This was the reality for the English shooter Sophie McKinna, who for years has balanced her dream of Olympic glory with work as a custodial agent and gym instructor.
His work with the local police makes up most of his income and is a perfect distraction from his sports career, even if things get overheated occasionally.
“We are like bouncers. If people start kicking off, we take care of this, so it’s an interesting job,” he told CNN Sport.
The nature of the job requires McKinna to keep her calm during some test situations, but it’s a challenge she enjoyed as her launches continue to grow.
“Come in and every day is different,” he said. “You don’t know what you will get.
“I really like my job and this gives me the head space away from athletics.”
The recent blockade only underscored how important such a distraction is for McKinna, who has temporarily moved away from his role to protect himself from the virus.
She has been able to continue training in her garden but is struggling with life, sleep and practice in the same place.
It is for this reason that McKinna decided to decline British Athletics funding earlier this year, a move that saw her decline £ 15,000 a year and the chance to become completely professional.
What seems like a strange decision made perfect sense for McKinna who was determined not to upset her preparation before an Olympic year.
“If I became a professional athlete, my brain would turn to mush because I would be too close to it,” he said.
“I learned it on my own because I’m on top of where I’m training […] so you don’t get that little spark or hum that I usually get.
“If I became a professional athlete, this would be my reality every day and I don’t think I would do it particularly well.”
McKinna had almost guaranteed his seat on the plane to Tokyo 2020 this summer before the show was postponed due to the coronavirus crisis.
He had already thrown the necessary qualifying distance to the Doha World Championships in 2019 and only needed to finish in the top two at the British Championships – something that was within his capabilities.
Admitting her initial reaction to the postponement was a disappointment, the 25-year-old quickly put things into perspective.
“It was painful and the immediate reaction is to think there must be a way forward,” said McKinna, who has worked tirelessly for 12 years to get his enviable position.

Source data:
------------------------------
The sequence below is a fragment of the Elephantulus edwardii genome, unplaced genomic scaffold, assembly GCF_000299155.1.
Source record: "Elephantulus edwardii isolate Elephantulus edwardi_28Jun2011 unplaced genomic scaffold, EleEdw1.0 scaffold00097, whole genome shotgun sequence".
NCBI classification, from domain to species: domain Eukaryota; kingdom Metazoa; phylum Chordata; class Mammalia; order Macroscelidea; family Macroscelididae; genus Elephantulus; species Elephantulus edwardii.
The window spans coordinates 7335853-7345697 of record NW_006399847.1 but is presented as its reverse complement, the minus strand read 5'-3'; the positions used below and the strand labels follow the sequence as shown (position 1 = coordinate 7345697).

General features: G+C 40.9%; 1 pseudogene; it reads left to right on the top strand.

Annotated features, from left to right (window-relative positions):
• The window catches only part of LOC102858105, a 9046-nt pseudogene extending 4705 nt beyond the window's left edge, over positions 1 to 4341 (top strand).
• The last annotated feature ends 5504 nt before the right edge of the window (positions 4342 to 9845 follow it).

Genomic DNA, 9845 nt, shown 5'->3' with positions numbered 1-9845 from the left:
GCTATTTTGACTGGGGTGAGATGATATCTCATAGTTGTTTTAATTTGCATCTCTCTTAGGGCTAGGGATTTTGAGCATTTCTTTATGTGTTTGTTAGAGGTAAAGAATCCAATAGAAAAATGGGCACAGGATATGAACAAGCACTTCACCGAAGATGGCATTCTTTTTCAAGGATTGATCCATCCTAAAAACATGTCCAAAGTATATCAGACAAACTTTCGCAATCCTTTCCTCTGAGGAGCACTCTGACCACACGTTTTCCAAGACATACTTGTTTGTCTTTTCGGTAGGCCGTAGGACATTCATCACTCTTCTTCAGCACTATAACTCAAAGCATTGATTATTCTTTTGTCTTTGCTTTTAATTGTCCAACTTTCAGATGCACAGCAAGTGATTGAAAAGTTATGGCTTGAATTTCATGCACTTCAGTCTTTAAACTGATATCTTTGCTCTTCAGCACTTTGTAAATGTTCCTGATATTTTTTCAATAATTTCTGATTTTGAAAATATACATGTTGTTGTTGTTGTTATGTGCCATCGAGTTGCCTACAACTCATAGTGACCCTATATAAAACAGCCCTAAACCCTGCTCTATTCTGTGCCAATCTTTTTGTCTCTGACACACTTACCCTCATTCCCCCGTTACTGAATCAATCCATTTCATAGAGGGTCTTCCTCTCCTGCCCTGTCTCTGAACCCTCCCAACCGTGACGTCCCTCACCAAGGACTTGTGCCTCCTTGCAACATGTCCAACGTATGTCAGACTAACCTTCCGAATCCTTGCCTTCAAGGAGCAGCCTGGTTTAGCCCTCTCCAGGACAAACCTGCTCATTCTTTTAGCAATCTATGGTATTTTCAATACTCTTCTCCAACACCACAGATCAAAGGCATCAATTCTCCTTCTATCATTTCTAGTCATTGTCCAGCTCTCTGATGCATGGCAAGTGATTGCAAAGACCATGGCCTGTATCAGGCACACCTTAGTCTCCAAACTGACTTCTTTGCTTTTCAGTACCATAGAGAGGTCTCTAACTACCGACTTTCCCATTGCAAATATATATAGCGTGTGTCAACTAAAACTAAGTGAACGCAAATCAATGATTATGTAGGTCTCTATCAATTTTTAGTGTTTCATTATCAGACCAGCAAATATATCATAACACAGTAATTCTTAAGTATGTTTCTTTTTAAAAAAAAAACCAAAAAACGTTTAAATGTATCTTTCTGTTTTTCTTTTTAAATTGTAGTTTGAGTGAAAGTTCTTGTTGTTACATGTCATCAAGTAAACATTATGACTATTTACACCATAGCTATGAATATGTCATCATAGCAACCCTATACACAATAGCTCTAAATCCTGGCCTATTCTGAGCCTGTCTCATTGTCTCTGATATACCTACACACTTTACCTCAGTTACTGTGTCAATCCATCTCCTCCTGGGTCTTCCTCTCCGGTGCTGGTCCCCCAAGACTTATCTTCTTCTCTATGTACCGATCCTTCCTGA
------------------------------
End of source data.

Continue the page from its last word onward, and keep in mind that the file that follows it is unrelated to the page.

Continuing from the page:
“Sport is extremely important in my life, but people who lose their lives, lose their loved ones, are much more important than I am that I throw a ball as far as possible.”
Although sport was apparently his fate – his grandfather was a professional footballer and manager from Norwich City – shooting was not his first call.
Instead it was the most glamorous charm of the sprint that caught his attention first, and his talent was evident locally.
Despite a number of county medals, he knew he would never break into the world elite as a sprinter.
It was, in fact, her mother who persuaded her 13 year old reluctant daughter to try casting.
“As a typical teenager I said ‘No, I’m not doing it, it’s not nice, no chance.’ I obviously ended up doing it because she paid for it and I would have gotten in trouble if I hadn’t done it, “she recalls.
Within eight weeks of that first session, McKinna finished second in her age group at the national championships and quickly recognized her potential.
Since then he has never looked back.
Last year saw her give her best at the Doha World Championships, a moment met with pure ecstasy and a celebratory race across the track.
It was that launch that almost confirmed its place in Tokyo, an experience that will now have to wait until next year.
Meanwhile, McKinna has had to settle for virtual contests on video calls.
She and a number of other British athletes have so far competed in two virtual competitions where amateurs from around the world are encouraged to recover by throwing everything they have at their disposal.
The initiative also raised money for the British National Health Service as it continues to fight the pandemic.
“It’s something that is very close to my heart and it’s something I want to be involved in,” said McKinna, whose sister works in a hospital.
“It’s also about putting the launch in the foreground. Normally you don’t see the shot put on television; it’s usually the current events, so it’s nice to be the only event.
“It’s really nice to see. People drew chalk circles on the floor and tried.”
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